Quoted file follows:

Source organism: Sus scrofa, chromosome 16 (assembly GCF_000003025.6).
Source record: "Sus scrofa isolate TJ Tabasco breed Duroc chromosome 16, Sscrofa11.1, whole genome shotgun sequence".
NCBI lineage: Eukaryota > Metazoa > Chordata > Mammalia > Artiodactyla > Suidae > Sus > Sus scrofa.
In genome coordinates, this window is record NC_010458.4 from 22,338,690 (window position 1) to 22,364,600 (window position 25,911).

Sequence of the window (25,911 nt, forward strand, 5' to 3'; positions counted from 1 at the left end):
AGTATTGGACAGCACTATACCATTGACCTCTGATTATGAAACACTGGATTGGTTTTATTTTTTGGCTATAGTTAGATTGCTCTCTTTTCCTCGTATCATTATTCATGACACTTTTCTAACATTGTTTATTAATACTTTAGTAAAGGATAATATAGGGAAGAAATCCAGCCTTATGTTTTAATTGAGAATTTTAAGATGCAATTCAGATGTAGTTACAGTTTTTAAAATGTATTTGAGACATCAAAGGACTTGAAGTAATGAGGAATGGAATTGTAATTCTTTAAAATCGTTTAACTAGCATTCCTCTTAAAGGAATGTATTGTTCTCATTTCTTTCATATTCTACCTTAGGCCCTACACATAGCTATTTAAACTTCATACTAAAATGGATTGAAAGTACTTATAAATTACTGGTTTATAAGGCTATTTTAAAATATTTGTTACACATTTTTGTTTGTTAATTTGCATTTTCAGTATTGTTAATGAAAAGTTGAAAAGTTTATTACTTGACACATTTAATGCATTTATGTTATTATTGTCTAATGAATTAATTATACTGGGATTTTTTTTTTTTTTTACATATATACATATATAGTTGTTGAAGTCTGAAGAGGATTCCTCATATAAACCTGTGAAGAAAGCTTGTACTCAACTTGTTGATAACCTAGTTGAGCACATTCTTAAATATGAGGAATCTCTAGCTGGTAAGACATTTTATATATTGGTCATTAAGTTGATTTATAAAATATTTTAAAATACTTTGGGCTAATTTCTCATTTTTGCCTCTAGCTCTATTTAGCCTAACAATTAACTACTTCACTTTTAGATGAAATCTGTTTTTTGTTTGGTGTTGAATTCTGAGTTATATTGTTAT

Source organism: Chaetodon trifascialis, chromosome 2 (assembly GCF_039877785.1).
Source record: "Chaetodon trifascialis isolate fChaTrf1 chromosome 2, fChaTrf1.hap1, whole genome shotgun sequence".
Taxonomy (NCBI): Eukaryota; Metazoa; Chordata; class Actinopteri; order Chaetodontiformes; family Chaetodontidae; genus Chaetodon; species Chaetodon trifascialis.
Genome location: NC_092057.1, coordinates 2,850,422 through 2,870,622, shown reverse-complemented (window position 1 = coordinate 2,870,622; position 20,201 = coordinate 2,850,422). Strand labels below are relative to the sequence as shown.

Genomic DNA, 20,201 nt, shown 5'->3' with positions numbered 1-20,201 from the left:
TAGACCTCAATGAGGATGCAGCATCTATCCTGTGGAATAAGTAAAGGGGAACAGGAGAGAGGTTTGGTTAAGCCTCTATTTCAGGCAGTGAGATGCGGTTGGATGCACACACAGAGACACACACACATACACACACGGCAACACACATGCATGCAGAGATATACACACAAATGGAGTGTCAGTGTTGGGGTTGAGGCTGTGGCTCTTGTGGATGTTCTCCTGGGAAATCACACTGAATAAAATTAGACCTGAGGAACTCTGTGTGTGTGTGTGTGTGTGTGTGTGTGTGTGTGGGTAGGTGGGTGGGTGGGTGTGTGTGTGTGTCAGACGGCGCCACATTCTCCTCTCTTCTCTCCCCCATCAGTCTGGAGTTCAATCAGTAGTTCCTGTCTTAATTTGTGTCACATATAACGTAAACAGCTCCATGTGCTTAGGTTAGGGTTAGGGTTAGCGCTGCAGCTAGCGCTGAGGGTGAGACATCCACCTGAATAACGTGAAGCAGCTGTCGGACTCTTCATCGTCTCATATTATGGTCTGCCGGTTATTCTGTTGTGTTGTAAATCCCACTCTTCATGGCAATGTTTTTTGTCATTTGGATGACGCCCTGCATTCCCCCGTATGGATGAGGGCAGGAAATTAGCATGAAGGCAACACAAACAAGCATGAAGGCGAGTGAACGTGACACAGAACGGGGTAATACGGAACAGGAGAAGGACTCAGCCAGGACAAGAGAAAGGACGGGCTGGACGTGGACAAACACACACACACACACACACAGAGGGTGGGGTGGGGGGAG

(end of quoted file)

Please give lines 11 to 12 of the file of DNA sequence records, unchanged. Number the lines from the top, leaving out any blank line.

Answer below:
Genomic DNA, 20,201 nt, shown 5'->3' with positions numbered 1-20,201 from the left:
TAGACCTCAATGAGGATGCAGCATCTATCCTGTGGAATAAGTAAAGGGGAACAGGAGAGAGGTTTGGTTAAGCCTCTATTTCAGGCAGTGAGATGCGGTTGGATGCACACACAGAGACACACACACATACACACACGGCAACACACATGCATGCAGAGATATACACACAAATGGAGTGTCAGTGTTGGGGTTGAGGCTGTGGCTCTTGTGGATGTTCTCCTGGGAAATCACACTGAATAAAATTAGACCTGAGGAACTCTGTGTGTGTGTGTGTGTGTGTGTGTGTGTGTGTGGGTAGGTGGGTGGGTGGGTGTGTGTGTGTGTCAGACGGCGCCACATTCTCCTCTCTTCTCTCCCCCATCAGTCTGGAGTTCAATCAGTAGTTCCTGTCTTAATTTGTGTCACATATAACGTAAACAGCTCCATGTGCTTAGGTTAGGGTTAGGGTTAGCGCTGCAGCTAGCGCTGAGGGTGAGACATCCACCTGAATAACGTGAAGCAGCTGTCGGACTCTTCATCGTCTCATATTATGGTCTGCCGGTTATTCTGTTGTGTTGTAAATCCCACTCTTCATGGCAATGTTTTTTGTCATTTGGATGACGCCCTGCATTCCCCCGTATGGATGAGGGCAGGAAATTAGCATGAAGGCAACACAAACAAGCATGAAGGCGAGTGAACGTGACACAGAACGGGGTAATACGGAACAGGAGAAGGACTCAGCCAGGACAAGAGAAAGGACGGGCTGGACGTGGACAAACACACACACACACACACACAGAGGGTGGGGTGGGGGGAG